Organ-on-chip systems are capable of replicating complex tissue structures and physiological phenomena. The fine control of biochemical and biomechanical cues within these microphysiological systems provides opportunities for cancer researchers to build complex models of the tumour microenvironment. Interest in applying organ chips to investigate mechanisms such as metastatsis and to test therapeutics has grown rapidly, and this review draws together the published research using these microfluidic platforms to study cancer. We focus on both in-house systems and commercial platforms being used in the UK for fundamental discovery science and therapeutics testing. We cover the wide variety of cancers being investigated, ranging from common carcinomas to rare sarcomas, as well as secondary cancers. We also cover the broad sweep of different matrix microenvironments, physiological mechanical stimuli and immunological effects being replicated in these models. We examine microfluidic models specifically, rather than organoids or complex tissue or cell co-cultures, which have been reviewed elsewhere. However, there is increasing interest in incorporating organoids, spheroids and other tissue cultures into microfluidic organ chips and this overlap is included. Our review includes a commentary on cancer organ-chip models being developed and used in the UK, including work conducted by members of the UK Organ-on-a-Chip Technologies Network. We conclude with a reflection on the likely future of this rapidly expanding field of oncological research. Full article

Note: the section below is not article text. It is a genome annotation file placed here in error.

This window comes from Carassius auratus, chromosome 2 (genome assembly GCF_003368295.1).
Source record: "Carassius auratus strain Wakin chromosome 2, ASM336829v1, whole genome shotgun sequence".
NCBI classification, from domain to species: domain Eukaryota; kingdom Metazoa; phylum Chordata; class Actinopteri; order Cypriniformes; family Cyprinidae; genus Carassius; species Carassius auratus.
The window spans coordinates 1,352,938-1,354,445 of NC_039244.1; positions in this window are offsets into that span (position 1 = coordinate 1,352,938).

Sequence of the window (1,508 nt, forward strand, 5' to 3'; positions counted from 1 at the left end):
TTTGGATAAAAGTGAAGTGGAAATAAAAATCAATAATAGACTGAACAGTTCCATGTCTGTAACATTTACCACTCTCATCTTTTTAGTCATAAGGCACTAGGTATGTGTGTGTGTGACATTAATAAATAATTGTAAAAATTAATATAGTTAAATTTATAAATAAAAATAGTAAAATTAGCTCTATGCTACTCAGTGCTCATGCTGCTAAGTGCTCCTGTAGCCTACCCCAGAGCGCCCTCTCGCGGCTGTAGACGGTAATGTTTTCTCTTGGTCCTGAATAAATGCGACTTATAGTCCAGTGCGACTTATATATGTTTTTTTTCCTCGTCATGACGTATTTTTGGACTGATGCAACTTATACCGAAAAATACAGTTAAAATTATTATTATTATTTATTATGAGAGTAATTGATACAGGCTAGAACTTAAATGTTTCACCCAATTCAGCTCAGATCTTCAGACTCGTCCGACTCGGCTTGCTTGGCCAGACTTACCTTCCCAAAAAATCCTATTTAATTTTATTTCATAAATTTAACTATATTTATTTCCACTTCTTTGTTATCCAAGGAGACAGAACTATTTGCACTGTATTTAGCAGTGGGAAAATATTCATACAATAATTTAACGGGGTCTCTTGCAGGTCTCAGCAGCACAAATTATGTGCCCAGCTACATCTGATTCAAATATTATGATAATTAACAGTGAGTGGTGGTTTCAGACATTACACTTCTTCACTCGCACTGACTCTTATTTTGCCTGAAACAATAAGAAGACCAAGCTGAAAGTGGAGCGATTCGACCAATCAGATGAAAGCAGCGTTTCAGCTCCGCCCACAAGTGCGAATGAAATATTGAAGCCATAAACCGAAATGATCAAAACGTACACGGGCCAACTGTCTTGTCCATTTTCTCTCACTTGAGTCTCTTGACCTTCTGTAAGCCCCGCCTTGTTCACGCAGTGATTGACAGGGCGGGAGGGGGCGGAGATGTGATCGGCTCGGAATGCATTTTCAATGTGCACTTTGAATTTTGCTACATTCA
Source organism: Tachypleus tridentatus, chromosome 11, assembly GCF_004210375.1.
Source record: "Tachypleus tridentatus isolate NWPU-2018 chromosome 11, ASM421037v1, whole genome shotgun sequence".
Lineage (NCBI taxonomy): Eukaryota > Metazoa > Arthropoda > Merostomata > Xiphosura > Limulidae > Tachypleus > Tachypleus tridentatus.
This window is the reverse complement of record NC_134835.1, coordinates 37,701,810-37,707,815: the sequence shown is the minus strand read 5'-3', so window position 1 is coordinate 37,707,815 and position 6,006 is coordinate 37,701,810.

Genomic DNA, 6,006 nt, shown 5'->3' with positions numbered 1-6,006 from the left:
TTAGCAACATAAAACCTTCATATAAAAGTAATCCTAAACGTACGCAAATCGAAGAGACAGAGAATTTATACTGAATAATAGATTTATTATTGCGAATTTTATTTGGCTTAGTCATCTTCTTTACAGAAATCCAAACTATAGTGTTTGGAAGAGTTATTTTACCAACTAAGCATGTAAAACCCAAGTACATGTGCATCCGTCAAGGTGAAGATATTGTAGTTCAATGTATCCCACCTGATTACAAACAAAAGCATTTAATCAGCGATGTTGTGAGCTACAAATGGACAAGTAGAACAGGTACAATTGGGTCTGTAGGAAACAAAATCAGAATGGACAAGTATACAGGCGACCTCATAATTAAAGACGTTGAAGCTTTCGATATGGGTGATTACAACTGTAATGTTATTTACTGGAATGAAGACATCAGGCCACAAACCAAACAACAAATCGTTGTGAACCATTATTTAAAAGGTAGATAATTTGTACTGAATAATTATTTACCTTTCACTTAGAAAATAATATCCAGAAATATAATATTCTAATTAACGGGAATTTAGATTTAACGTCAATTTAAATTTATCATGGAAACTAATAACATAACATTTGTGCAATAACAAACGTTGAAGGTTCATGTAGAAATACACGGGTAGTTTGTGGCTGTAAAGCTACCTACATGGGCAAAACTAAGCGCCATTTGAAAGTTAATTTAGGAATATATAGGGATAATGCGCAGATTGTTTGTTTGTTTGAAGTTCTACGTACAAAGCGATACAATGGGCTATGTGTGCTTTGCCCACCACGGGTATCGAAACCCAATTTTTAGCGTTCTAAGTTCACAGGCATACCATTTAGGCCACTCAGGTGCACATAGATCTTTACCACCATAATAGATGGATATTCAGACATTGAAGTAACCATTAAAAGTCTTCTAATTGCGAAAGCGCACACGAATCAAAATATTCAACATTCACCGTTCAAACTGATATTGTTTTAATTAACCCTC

(This article belongs to the Special Issue Oncology: State-of-the-Art Research in UK)